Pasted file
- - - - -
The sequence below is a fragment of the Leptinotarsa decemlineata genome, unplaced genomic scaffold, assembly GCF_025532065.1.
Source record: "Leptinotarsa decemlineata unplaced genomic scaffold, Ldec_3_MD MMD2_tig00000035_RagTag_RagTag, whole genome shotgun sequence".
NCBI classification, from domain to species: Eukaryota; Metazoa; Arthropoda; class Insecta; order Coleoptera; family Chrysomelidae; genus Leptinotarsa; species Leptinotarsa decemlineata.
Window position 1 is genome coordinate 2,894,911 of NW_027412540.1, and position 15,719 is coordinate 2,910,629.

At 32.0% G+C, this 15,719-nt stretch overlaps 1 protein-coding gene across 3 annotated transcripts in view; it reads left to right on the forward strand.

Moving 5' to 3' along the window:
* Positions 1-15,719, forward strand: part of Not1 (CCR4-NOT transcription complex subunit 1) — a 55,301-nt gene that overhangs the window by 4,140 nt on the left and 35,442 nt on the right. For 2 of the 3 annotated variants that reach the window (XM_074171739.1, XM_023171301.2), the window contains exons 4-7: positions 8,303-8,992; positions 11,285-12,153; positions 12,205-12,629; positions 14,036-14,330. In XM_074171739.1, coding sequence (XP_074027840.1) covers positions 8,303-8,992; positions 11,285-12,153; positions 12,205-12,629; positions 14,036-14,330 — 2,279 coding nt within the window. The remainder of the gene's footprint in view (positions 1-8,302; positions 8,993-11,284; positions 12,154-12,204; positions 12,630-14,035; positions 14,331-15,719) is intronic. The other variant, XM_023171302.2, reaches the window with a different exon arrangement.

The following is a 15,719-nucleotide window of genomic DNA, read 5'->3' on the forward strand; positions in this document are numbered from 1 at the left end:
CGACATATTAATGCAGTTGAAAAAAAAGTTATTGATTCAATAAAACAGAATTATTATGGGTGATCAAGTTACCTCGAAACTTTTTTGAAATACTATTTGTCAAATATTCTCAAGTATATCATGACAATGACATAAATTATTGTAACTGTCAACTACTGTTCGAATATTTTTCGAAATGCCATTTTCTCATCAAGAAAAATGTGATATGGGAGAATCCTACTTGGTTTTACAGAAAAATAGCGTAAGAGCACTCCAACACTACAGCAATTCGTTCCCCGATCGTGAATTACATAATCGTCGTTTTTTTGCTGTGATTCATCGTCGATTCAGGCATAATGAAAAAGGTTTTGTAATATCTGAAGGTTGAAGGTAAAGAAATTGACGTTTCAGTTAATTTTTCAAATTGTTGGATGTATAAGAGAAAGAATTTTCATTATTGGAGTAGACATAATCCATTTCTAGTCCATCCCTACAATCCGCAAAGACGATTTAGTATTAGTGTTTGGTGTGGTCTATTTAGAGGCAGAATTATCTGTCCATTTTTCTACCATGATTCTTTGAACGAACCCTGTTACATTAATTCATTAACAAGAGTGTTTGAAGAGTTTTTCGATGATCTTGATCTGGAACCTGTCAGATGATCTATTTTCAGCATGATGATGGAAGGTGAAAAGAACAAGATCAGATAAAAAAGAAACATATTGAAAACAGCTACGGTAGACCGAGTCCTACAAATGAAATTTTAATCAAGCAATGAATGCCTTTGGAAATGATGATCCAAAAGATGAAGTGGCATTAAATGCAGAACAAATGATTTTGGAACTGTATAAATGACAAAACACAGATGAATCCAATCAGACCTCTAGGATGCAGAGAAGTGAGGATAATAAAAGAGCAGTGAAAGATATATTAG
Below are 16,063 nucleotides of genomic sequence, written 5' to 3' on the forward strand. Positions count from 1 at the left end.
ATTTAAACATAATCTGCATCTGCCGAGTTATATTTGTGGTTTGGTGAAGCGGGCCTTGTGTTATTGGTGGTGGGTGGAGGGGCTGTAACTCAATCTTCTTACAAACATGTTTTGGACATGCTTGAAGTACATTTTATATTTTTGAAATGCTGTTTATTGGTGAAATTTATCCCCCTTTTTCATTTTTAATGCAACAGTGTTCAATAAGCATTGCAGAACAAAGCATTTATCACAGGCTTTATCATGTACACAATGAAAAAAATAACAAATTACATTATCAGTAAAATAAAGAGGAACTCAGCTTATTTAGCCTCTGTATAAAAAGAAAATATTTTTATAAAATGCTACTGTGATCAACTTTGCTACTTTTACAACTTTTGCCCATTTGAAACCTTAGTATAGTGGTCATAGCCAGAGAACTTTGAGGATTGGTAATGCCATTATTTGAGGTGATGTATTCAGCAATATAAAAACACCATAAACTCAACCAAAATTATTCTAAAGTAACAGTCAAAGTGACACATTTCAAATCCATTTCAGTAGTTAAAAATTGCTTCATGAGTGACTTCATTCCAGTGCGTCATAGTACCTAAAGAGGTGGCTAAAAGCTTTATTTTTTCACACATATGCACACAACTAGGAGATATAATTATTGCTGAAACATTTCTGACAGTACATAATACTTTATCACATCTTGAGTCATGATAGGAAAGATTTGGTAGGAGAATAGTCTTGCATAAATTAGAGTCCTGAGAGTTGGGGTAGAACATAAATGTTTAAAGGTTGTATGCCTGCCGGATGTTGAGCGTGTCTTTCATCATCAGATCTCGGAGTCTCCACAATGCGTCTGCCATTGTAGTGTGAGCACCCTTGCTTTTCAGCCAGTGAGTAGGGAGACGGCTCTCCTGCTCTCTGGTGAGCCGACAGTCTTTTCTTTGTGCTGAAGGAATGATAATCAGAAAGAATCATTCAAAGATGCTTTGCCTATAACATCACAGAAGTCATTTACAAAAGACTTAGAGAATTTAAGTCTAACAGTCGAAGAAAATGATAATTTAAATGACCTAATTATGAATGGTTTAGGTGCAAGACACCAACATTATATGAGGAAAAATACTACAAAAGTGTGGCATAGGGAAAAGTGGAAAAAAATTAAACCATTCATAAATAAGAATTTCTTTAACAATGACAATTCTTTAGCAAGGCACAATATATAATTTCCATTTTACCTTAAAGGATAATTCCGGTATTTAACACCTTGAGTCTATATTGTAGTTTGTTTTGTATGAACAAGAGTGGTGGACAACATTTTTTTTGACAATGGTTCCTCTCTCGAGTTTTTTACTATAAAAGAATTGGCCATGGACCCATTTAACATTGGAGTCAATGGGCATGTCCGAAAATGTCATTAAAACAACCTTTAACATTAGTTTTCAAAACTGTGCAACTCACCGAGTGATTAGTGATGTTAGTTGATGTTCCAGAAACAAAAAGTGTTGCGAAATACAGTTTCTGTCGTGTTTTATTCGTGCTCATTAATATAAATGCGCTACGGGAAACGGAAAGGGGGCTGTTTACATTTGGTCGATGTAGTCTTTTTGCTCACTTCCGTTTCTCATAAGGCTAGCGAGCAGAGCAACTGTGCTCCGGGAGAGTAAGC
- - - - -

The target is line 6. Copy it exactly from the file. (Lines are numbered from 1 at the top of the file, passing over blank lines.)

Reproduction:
Moving 5' to 3' along the window: